So the question is…How do you do it?

Well, there are several options that I will offer.

Managing The Tension

1. Get outside help rather that going it alone. For me, being a member of a C12 group provides me with a group of like-minded business owners who all need the same type of support. We offer each other accountability in this area as well as ideas on how to better manage the constant tension. You could also choose to create your own board of directors or even enlist a life coach. The key is to gain an outside perspective.

2.Develop an inner circle of leadership within your company. Having other like-minded leaders that are walking with you every day can be a great source of support and ideas. They can warn you quickly when they sense something is out of balance. They know your company best and will have the same goals.

3. Create a personal life plan with a weekly review. While this is a solo activity, it is one that has gone far in helping me stay balanced over this tension. The weekly review helps me to get a 10,000 ft. view of where I have been and where my energy has been allocated. Any imbalances are quickly evident and correctable.

Have you recognized this tension in your life or business?

How do you manage it?

What do you need to do differently?

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  • Having worked in the “business” world both corporately and in a small family business environment, spent recent years in the public sector teaching, and served as a pastor, I can certainly see the tension of balancing ministry and meeting the profit needs or income needs of any enterprise, whether business, school, ministry or church. I believe the question or tension is found in the focus. The truth is, no matter which arena we are in it seems “bigger is better”! I remember a rule in most budgets: They always seem to fall short of the expectations they were constructed upon. Thus, do we budget to the vision or do we adjust the vision to the reality of the budget (income)? How do we measure success – by how much we do or how big we grow, or by how we are best able to do what we do? Churches, ministries, school systems, governments, businesses (big and small), and even families struggle with that tension. I believe, how we define success is how we respond to the tension of success!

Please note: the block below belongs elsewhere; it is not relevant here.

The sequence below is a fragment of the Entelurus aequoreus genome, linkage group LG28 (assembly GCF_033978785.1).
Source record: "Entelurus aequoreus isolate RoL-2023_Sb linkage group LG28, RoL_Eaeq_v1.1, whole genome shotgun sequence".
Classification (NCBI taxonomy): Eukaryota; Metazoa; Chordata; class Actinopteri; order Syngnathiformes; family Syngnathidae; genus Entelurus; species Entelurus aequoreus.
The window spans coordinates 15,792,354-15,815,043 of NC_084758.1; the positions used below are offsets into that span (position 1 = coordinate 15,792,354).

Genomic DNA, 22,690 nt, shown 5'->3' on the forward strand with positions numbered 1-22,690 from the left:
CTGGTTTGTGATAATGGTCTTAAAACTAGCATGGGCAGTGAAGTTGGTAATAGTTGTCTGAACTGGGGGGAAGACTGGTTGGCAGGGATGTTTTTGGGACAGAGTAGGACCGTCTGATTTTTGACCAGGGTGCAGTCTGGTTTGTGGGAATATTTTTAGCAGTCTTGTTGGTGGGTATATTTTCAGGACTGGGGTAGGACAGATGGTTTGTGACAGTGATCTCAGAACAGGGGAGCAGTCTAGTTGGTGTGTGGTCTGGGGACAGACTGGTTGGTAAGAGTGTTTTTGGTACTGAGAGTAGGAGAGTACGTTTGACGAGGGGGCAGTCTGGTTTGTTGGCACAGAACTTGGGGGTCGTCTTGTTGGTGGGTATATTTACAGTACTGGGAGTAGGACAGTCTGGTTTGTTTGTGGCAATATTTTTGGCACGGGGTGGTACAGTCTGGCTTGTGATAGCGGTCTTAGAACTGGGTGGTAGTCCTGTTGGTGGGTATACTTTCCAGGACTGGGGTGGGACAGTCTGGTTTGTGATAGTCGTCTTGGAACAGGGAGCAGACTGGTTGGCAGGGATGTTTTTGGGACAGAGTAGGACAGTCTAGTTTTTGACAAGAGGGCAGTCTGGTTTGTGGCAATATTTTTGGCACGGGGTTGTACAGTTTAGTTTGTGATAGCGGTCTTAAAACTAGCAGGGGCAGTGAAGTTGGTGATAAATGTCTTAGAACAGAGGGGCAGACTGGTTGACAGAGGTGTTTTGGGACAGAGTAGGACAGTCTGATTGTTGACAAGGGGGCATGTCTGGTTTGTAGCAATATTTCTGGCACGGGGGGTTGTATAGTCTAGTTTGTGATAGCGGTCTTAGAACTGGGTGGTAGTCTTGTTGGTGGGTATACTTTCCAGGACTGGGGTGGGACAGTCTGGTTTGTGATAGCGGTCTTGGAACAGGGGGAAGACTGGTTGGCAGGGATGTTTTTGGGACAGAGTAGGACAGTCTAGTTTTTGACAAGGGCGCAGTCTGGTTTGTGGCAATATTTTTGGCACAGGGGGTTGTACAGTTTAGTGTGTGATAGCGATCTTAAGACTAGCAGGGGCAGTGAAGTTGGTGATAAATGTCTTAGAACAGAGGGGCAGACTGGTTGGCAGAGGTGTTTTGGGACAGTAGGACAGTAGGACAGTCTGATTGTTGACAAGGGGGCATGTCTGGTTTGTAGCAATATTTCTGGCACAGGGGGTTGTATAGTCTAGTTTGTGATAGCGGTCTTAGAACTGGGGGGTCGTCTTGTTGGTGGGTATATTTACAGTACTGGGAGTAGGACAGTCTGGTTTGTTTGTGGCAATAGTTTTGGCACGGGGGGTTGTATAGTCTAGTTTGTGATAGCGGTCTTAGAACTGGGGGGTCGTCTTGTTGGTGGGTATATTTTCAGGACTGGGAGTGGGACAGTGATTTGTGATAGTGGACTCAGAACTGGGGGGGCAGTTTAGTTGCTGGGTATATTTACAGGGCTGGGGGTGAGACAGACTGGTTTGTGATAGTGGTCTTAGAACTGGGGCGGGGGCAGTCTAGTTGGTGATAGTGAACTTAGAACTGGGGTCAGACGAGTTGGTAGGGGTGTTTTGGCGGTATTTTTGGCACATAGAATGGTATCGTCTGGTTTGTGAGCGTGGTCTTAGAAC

Getting older allows for more reflection, and your posts do stir the thoughts. Thanks.

    • Thanks for the insight, Coach. I think you are right about size and scope being part of the picture. I am not of the opinion that bigger is always better, but I also think we must remember that God is much bigger than any budget we can create. I think we need to prayerfully press on, trusting in His guidance.

  • Hi Chris nice site. I found it through a google alert I have setup to find other belivers blogging about Christian Business. Keep up the good work.

    • Great to have you Amos! I hope you find it helpful and subscribe.

      Let me know if you have any suggestions.